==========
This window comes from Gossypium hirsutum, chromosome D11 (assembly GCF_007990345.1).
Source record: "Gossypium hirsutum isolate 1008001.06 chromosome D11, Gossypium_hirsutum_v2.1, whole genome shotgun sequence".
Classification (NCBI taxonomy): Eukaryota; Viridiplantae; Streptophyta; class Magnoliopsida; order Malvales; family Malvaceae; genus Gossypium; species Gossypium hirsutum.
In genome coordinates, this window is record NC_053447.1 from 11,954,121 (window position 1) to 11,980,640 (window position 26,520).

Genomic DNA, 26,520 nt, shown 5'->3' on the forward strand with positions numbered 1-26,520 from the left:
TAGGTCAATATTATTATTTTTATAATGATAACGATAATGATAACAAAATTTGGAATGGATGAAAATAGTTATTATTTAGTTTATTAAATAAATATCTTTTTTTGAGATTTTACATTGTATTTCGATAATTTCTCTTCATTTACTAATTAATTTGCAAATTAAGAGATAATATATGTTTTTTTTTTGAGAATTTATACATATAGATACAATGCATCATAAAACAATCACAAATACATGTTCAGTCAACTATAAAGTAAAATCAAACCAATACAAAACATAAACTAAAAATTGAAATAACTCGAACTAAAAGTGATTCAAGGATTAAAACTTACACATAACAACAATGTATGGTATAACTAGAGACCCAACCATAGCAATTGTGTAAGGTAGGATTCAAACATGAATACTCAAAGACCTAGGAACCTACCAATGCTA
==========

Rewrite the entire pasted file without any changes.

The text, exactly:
This window comes from Gossypium hirsutum, chromosome D11 (assembly GCF_007990345.1).
Source record: "Gossypium hirsutum isolate 1008001.06 chromosome D11, Gossypium_hirsutum_v2.1, whole genome shotgun sequence".
Classification (NCBI taxonomy): Eukaryota; Viridiplantae; Streptophyta; class Magnoliopsida; order Malvales; family Malvaceae; genus Gossypium; species Gossypium hirsutum.
In genome coordinates, this window is record NC_053447.1 from 11,954,121 (window position 1) to 11,980,640 (window position 26,520).

Genomic DNA, 26,520 nt, shown 5'->3' on the forward strand with positions numbered 1-26,520 from the left:
TAGGTCAATATTATTATTTTTATAATGATAACGATAATGATAACAAAATTTGGAATGGATGAAAATAGTTATTATTTAGTTTATTAAATAAATATCTTTTTTTGAGATTTTACATTGTATTTCGATAATTTCTCTTCATTTACTAATTAATTTGCAAATTAAGAGATAATATATGTTTTTTTTTTGAGAATTTATACATATAGATACAATGCATCATAAAACAATCACAAATACATGTTCAGTCAACTATAAAGTAAAATCAAACCAATACAAAACATAAACTAAAAATTGAAATAACTCGAACTAAAAGTGATTCAAGGATTAAAACTTACACATAACAACAATGTATGGTATAACTAGAGACCCAACCATAGCAATTGTGTAAGGTAGGATTCAAACATGAATACTCAAAGACCTAGGAACCTACCAATGCTA